If I can get bottle feeding to work then I can keep my flexible self-employed business throughout my child's early years and beyond.
For me, achieving that work/life balance so I can be there for my child in all the early years is more important than exclusive breast feeding and although I'd ideally feed them only bm, if I have to ff or ebm feed only to make that work I will.

EauRouge Fri 29-Mar-13 17:35:00

That's fine, OP, you have weighed up your options and chosen what is best for you.

TeWi, the posts on this thread are anecdotes. It's always useful to hear what other people have done but it should be taken alongside information about how breastfeeding and milk production work. There are reasons why introducing a bottle early should be done with precaution.

I am aware of that, you have no idea how much experience they come from though, but hey thanks for being patronising.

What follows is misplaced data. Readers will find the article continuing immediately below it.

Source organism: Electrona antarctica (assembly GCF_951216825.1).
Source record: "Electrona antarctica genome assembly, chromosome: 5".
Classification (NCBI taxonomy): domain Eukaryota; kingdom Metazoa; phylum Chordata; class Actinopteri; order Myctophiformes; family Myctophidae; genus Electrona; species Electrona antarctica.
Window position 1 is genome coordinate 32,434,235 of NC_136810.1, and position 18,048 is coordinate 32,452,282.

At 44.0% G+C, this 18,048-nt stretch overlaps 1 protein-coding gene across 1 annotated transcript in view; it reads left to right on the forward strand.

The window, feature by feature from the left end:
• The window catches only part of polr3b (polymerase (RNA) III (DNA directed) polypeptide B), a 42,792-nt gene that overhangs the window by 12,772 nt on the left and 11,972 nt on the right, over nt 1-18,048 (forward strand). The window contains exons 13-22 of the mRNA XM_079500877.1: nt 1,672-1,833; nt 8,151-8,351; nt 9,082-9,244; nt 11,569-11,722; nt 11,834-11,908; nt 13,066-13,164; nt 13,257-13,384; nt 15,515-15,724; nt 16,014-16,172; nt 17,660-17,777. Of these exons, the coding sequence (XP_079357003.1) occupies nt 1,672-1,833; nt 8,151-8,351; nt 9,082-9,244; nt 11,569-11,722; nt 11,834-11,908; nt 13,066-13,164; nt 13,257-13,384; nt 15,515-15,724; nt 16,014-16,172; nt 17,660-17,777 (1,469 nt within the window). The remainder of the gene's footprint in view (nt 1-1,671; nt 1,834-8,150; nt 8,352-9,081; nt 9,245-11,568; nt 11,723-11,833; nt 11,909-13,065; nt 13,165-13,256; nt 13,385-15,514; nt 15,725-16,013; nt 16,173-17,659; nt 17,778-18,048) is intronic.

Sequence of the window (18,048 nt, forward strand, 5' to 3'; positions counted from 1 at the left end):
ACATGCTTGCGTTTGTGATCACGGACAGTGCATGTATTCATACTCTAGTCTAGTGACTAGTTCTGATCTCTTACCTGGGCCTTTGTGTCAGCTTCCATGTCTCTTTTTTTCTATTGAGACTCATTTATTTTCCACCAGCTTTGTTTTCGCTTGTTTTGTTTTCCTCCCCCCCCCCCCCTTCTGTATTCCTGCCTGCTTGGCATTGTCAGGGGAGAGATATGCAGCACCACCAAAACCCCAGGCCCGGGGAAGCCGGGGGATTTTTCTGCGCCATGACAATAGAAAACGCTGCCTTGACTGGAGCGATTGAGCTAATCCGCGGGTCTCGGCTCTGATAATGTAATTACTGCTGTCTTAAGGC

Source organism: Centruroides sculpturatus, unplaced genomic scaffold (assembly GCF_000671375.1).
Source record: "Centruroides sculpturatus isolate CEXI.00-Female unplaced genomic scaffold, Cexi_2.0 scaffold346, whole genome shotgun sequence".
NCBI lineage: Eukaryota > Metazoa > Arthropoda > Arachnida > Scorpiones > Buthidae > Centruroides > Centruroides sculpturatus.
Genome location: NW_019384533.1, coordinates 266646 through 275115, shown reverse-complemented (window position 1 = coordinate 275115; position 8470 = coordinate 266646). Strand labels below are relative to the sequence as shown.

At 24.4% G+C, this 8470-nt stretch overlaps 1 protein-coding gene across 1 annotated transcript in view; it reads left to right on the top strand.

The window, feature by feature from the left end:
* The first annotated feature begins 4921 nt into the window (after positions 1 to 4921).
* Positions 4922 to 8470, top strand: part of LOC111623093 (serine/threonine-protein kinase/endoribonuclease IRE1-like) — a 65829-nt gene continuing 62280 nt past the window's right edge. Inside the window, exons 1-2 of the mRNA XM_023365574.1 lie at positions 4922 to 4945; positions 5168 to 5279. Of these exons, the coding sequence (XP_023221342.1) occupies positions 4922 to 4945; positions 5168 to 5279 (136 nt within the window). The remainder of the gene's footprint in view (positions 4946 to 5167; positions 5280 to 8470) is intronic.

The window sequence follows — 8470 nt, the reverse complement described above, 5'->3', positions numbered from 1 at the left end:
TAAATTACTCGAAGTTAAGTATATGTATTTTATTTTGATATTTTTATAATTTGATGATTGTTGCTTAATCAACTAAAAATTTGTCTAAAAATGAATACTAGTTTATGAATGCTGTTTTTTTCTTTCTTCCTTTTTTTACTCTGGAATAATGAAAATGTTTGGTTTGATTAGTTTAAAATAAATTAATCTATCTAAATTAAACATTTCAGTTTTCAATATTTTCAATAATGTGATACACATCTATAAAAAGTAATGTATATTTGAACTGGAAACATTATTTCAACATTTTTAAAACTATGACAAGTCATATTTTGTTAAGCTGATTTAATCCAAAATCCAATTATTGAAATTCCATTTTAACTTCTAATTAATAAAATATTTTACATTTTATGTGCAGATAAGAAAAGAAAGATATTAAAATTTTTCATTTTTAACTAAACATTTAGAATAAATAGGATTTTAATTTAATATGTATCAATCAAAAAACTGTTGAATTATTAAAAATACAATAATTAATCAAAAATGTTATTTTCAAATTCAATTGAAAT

TwitchyTail Fri 29-Mar-13 17:37:43

I had no choice but to introduce a bottle from day one (top ups for early baby with jaundice and low blood sugars). We we able to establish full-time breastfeeding from day 5 so it didn't interfere with that, but now even 5 weeks later, he will happily take a bottle when I am out (a few times a week or so), which is a huge help. So it worked out well for us, but I'm sure every baby is different.

helebear Fri 29-Mar-13 17:51:09

I agree with all the people who say be consistent once you do start offering a bottle. I offered dd a bottle when she was a few months old in the hope that dp could give her the odd bottle of expressed milk, she took it happily so I thought 'great, she'll take a bottle if needs be'. Didn't bother again for a month or so and she refused to take one again until she was 9 months and i was due back to work and we tried just about every bottle on the market.